KETCHIKAN — On the playground at Houghtaling Elementary School, at least four sixth-grade students walk the playground during the kindergarten through third-grade recess, sometimes in pairs and sometimes not, playing with the younger kids and making sure everyone is engaging in a safe and happy way.
Every once in a while, the students are called on by the younger kids to help them solve a problem. In these instances, the older kids listen patiently and go through a script of questions and resolutions to help solve the problem at hand. If the issue persists, they have been trained to get an adult.
Houghtaling school counselor Debbie Langford has implemented the use of peer monitors during the past two weeks to help resolve conflict on the playground and said the program is gaining traction and they are seeing positive results.
She said each of the 24 peer monitors received conflict-resolution training and is armed with a set of prompts to help them through the conversation to resolve conflict between the younger kids.
The older students are scheduled to take two shifts a month monitoring the playground. This means missing a few minutes of class when they serve their shift, but monitors were selected with approval from parents, teachers and the principal, with the understanding that if they did not do well in class they would not be allowed to continue the program.
“I see it as a leadership opportunity,” Langford said. “They had to get permission and sometimes the kids on the cusp of (showing bully behavior) end up being good peer monitors.”
Langford said one of the places playground conflict frequently happens is on the basketball court. She said the kids are so young that they don’t necessarily fully understand the rules and that can cause problems.
“Last week the kids were playing a game of no-dribble basketball,” Langford said with a laugh. “We realized they didn’t know the rules very well, and some kids were frustrated. So we sent the boys to help them learn and it’s going better now.”
Another place conflict happens is waiting in line for the swings.
Peer monitors Nadire Zhuta and Kiara Hodges on Tuesday helped the younger kids get in a line to take turns at the swings, while Christian Pihl and Sterling Nagy moderated basketball games.
The peer monitor program is just one step in the process of anti-bullying practices at Houghtaling. Langford said she will give nine lessons throughout the school year to help students learn conflict resolution, and social skills such as emotion control, empathy and problem solving.
Langford said that during October, which is National Bullying Prevention Awareness Month, she talked to the classes about becoming part of the caring majority and being a responsible bystander.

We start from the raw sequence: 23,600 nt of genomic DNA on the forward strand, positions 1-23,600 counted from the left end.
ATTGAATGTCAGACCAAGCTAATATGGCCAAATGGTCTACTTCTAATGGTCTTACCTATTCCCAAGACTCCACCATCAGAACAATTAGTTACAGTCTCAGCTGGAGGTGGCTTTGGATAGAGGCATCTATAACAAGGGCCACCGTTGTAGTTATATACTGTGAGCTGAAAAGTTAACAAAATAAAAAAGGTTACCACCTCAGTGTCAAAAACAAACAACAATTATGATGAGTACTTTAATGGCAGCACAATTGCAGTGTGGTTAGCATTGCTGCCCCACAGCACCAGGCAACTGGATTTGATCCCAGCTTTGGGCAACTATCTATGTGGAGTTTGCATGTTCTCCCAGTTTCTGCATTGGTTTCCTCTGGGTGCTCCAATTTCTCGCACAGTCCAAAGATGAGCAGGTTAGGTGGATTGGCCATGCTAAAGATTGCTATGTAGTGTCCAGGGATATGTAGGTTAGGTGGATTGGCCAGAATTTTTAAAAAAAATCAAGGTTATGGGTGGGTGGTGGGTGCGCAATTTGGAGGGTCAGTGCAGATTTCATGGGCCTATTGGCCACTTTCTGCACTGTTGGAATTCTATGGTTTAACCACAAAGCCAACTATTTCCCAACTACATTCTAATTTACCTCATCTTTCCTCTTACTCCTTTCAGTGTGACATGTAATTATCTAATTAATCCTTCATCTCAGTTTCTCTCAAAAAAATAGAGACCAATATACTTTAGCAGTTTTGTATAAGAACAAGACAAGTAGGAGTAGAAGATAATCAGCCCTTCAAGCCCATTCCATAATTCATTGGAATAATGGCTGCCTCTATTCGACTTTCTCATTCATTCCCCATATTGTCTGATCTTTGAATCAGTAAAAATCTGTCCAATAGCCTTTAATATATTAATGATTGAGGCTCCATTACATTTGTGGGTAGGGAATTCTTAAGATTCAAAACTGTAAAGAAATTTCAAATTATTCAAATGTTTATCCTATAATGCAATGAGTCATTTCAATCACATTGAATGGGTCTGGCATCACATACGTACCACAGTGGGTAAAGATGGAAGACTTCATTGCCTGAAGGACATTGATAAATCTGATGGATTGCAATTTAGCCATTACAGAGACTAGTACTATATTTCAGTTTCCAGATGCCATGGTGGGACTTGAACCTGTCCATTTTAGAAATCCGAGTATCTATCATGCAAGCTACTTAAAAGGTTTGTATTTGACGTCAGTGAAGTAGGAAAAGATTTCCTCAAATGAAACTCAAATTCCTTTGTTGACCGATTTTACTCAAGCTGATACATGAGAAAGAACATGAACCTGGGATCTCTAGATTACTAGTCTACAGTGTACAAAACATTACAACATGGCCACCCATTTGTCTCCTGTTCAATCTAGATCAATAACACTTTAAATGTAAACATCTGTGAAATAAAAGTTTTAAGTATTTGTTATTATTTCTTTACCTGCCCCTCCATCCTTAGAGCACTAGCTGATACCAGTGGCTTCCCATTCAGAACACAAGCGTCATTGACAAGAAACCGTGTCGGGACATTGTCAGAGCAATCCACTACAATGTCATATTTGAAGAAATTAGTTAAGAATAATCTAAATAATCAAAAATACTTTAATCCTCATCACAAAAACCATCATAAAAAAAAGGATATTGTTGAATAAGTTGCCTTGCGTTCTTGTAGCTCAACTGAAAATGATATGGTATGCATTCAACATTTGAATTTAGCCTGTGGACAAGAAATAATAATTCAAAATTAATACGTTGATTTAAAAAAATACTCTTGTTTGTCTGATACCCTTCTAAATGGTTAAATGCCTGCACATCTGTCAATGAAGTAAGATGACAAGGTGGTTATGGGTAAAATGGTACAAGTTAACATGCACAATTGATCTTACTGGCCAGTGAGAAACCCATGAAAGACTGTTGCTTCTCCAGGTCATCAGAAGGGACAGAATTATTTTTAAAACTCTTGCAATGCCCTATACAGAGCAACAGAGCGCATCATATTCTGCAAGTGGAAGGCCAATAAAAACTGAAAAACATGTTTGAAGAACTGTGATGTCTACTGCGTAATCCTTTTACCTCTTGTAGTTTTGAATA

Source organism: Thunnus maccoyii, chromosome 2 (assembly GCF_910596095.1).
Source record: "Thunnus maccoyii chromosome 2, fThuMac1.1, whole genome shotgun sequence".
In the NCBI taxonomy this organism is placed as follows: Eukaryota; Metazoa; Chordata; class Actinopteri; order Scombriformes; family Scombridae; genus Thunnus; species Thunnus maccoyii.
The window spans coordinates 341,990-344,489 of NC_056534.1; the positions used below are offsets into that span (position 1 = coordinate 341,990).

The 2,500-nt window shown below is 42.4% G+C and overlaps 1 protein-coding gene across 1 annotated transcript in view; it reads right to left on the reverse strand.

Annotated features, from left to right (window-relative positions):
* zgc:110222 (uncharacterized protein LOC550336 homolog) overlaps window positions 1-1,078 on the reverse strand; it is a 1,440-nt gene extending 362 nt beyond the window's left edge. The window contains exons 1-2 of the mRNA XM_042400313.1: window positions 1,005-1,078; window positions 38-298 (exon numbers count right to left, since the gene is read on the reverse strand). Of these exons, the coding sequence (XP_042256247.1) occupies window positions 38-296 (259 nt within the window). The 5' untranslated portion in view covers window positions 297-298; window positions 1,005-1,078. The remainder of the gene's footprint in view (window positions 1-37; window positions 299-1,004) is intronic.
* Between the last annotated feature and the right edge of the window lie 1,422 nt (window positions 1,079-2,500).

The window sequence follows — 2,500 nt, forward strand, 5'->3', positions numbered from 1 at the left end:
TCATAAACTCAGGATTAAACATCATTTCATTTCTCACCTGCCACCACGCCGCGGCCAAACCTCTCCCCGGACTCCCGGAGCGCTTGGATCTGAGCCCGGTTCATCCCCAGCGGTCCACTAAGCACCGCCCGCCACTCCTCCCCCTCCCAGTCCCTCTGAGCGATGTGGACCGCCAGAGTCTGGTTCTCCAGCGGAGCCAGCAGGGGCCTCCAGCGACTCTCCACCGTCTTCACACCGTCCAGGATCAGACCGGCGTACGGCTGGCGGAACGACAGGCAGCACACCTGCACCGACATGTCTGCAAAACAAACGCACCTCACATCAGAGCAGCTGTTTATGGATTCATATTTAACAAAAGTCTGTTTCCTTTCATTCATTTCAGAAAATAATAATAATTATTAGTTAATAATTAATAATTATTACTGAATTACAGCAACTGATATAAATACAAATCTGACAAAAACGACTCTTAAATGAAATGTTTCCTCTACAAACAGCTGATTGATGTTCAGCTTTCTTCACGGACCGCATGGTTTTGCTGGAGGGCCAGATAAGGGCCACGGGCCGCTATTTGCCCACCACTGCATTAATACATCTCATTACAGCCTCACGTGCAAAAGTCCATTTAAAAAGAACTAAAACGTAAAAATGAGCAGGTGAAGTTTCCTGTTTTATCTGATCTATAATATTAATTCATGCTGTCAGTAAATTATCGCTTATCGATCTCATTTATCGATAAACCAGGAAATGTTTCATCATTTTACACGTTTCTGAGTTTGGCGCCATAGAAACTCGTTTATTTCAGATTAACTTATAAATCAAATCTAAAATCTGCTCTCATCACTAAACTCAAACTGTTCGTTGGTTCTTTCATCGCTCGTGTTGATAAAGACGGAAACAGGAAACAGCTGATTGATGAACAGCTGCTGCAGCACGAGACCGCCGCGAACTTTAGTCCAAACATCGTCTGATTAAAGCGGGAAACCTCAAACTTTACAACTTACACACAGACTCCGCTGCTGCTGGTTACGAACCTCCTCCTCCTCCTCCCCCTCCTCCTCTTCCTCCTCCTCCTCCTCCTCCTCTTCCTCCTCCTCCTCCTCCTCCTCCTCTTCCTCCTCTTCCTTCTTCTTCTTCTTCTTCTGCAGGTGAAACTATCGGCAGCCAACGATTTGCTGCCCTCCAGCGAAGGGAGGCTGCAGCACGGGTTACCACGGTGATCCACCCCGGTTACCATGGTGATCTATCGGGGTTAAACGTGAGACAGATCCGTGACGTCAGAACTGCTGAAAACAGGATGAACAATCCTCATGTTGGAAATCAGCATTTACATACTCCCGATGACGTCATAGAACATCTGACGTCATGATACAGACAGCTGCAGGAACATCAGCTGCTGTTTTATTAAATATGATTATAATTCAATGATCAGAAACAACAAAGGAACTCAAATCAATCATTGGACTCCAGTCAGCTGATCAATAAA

“Bullying usually happens where there aren’t adults,” she said. “You have to empower students to stand up, and it could be as easy as seeing something that isn’t right and going to get a grown-up. But it’s also about speaking up and saying, ‘Hey, that’s mean. Don’t do that,’ when it’s happening.”
School district policy states that “students or staff members who have witnessed or have reliable information that a student has been subjected to harassment, intimidation or bullying should report the incident immediately to the principal or his/her designee, who shall promptly initiate an investigation.”
The State of Alaska requires districts to report only incidents of harassment, intimidation or bullying that led to suspension or expulsion.
Langford said she is working to set up a procedure at Houghtaling that would require, not just encourage, staff and faculty to report and document acts of bullying. She has implemented a form and process, and already has seen positive results since the beginning of the year.
“It’s always hard,” she said. “Who wants to hear their child is bullied? Sometimes it’s conflict gone terribly bad, and sometimes it is just conflict. The grown-ups have to figure it out and help them either way.”
Langford said she is focusing on changing her vocabulary from calling someone a “bully” to saying that person is bullying, or demonstrating bullying behaviors. She said it is equally important not to label children who have been bullied as “victims,” but instead saying that they have been a target.
According to the U.S. Department of Health and Human Services, labeling a child as a “bully” reinforces that the behavior is fixed and cannot improve over time. HHS also suggests that using labels can limit how children see themselves and others.
“When children are labeled as ‘bullies,’ it may signal to their peers that they are bad kids who should be avoided and it may give adults permission to show scorn,” HHS said on their website. “Similarly, when children are labeled as ‘victims,’ this may send a message that they are weak or deserving of pity — when what they may actually need is help to stop the bullying.”
On the playground on Tuesday, the peer monitors said they haven’t had very much opportunity yet to help resolve conflict. But during a 30-minute recess, each pair worked to solve two conflicts.
“It’s working,” Langford said, with a smile. “They’re figuring it out, and it’s helping in a big way.”